Caring The Pet

Diet:

As a feisty small-sized dog breed, your foxy little German Spitz Klein needs to get the very best food there is. If you are going to feed him a high-quality commercial dog food, make sure to read the ingredients on the packaging and buy him food according to his size and age. Mix in some home-made food from time to time and always ensure he has constant access to cool, fresh drinking water.

Grooming:

He has a fairly long, thick coat, so a good brush twice a week will be adequate. While you’re brushing him, check him over for fleas and ticks too.

Always check his teeth and brush them a couple of times a week too. Bad teeth can cause a host of problems, not only with the teeth, but other parts of the body too.

Exercise:

He is an active, jaunty little dog that loves all kinds of games. Being a small breed, he isn’t going to be the kind of dog that you need to include in your jogging or cycling trips, but he is no couch potato, and he will love to go on a walk with you, and it also does him good to get out and about for a change of scenery.

Diet:

Feed your energetic Icelandic Sheepdog a diet which is appropriate for his age and activity level. Don't just feed him the best commercially manufactured dog food, but give him some cooked chicken, brown rice and vegetables mixed into his kibble as a tasty treat. Also, dogs are carnivores, so include some raw meat into his diet from time to time. Clean, cool water should always be available.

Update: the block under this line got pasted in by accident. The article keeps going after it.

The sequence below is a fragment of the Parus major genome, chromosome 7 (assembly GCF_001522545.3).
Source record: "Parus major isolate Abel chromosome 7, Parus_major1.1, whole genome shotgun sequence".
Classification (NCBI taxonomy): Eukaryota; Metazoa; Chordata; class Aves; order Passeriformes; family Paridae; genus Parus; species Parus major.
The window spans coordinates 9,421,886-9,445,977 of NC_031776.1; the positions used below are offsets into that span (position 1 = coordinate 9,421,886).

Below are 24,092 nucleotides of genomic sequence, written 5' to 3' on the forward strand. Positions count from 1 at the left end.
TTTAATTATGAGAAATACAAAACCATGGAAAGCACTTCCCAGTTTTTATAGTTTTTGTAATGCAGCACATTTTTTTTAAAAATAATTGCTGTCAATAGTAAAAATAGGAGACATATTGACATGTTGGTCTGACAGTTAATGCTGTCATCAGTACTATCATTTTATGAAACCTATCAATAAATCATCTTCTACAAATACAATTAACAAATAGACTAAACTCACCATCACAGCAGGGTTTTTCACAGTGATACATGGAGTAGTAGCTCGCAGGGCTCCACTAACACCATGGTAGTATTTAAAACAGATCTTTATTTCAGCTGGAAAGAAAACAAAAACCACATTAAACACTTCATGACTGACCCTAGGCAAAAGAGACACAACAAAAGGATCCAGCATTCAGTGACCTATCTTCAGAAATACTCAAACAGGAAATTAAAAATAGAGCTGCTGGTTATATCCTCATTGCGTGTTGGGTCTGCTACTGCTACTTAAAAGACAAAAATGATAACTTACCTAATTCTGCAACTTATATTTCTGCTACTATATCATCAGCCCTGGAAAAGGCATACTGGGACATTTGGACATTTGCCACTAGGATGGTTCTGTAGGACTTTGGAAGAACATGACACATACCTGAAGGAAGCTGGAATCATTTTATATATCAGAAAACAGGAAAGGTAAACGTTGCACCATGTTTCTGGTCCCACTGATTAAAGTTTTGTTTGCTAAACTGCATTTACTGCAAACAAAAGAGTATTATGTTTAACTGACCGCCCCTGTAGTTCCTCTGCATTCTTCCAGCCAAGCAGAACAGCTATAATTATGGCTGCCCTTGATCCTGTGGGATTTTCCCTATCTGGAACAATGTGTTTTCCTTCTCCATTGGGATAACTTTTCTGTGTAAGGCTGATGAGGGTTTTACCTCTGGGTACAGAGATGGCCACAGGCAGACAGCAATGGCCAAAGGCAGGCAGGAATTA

Grooming:

The Icelandic Sheepdog has a thick double coat, with the outer coat being longer and the hair being shiny and glossy. These dogs shed quite a bit with seasonal shedding too so twice-weekly brushing will be necessary to keep the fur free of loose hair. His nails should also be checked regularly and his teeth should be brushed a couple of times a week too.

Exercise:

Icelandic Sheepdogs are athletic, active dogs that require a lot of exercise to keep them in good physical shape.

He loves all kinds of games and outdoor activities, one of which will be going with you for a walk every day. He makes a wonderful companion for those people going on long hikes.

Characteristics

This litle dog is seriously a case of ‘dynamite in a small package’. Bold, daring, brave, spunky, clever, playful and friendly, your confident little German Spitz Klein makes most families the perfect pet and companion.